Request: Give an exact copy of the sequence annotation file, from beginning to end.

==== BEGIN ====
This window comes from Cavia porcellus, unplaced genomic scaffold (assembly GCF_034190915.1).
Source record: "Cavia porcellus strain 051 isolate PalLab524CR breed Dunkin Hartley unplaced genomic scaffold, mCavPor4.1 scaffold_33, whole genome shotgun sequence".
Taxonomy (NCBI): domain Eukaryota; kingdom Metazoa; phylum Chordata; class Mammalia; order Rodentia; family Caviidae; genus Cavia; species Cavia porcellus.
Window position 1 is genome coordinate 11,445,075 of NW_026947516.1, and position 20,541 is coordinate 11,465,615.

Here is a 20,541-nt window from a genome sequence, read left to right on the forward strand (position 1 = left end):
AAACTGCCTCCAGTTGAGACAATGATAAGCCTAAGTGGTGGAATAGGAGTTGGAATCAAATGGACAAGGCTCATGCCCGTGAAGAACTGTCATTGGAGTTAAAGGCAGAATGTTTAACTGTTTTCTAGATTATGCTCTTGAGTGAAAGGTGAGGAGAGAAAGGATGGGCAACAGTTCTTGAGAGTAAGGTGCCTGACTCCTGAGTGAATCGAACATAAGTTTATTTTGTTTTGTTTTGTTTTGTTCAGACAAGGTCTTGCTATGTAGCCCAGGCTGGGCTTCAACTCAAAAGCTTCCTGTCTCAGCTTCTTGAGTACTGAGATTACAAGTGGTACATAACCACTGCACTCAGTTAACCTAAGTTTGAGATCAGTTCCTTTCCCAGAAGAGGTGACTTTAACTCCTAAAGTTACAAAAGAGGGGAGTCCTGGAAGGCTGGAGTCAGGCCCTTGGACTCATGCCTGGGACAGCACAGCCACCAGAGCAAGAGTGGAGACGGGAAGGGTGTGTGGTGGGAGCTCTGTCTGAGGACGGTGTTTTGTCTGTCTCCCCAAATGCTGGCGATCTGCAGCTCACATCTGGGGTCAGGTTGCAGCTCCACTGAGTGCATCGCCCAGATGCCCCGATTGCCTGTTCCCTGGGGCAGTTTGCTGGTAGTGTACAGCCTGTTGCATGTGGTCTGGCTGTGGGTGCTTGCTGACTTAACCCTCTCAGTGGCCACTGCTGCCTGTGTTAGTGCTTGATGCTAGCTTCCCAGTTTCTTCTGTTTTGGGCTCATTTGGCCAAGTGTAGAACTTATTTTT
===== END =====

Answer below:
This window comes from Cavia porcellus, unplaced genomic scaffold (assembly GCF_034190915.1).
Source record: "Cavia porcellus strain 051 isolate PalLab524CR breed Dunkin Hartley unplaced genomic scaffold, mCavPor4.1 scaffold_33, whole genome shotgun sequence".
Taxonomy (NCBI): domain Eukaryota; kingdom Metazoa; phylum Chordata; class Mammalia; order Rodentia; family Caviidae; genus Cavia; species Cavia porcellus.
Window position 1 is genome coordinate 11,445,075 of NW_026947516.1, and position 20,541 is coordinate 11,465,615.

Here is a 20,541-nt window from a genome sequence, read left to right on the forward strand (position 1 = left end):
AAACTGCCTCCAGTTGAGACAATGATAAGCCTAAGTGGTGGAATAGGAGTTGGAATCAAATGGACAAGGCTCATGCCCGTGAAGAACTGTCATTGGAGTTAAAGGCAGAATGTTTAACTGTTTTCTAGATTATGCTCTTGAGTGAAAGGTGAGGAGAGAAAGGATGGGCAACAGTTCTTGAGAGTAAGGTGCCTGACTCCTGAGTGAATCGAACATAAGTTTATTTTGTTTTGTTTTGTTTTGTTCAGACAAGGTCTTGCTATGTAGCCCAGGCTGGGCTTCAACTCAAAAGCTTCCTGTCTCAGCTTCTTGAGTACTGAGATTACAAGTGGTACATAACCACTGCACTCAGTTAACCTAAGTTTGAGATCAGTTCCTTTCCCAGAAGAGGTGACTTTAACTCCTAAAGTTACAAAAGAGGGGAGTCCTGGAAGGCTGGAGTCAGGCCCTTGGACTCATGCCTGGGACAGCACAGCCACCAGAGCAAGAGTGGAGACGGGAAGGGTGTGTGGTGGGAGCTCTGTCTGAGGACGGTGTTTTGTCTGTCTCCCCAAATGCTGGCGATCTGCAGCTCACATCTGGGGTCAGGTTGCAGCTCCACTGAGTGCATCGCCCAGATGCCCCGATTGCCTGTTCCCTGGGGCAGTTTGCTGGTAGTGTACAGCCTGTTGCATGTGGTCTGGCTGTGGGTGCTTGCTGACTTAACCCTCTCAGTGGCCACTGCTGCCTGTGTTAGTGCTTGATGCTAGCTTCCCAGTTTCTTCTGTTTTGGGCTCATTTGGCCAAGTGTAGAACTTATTTTT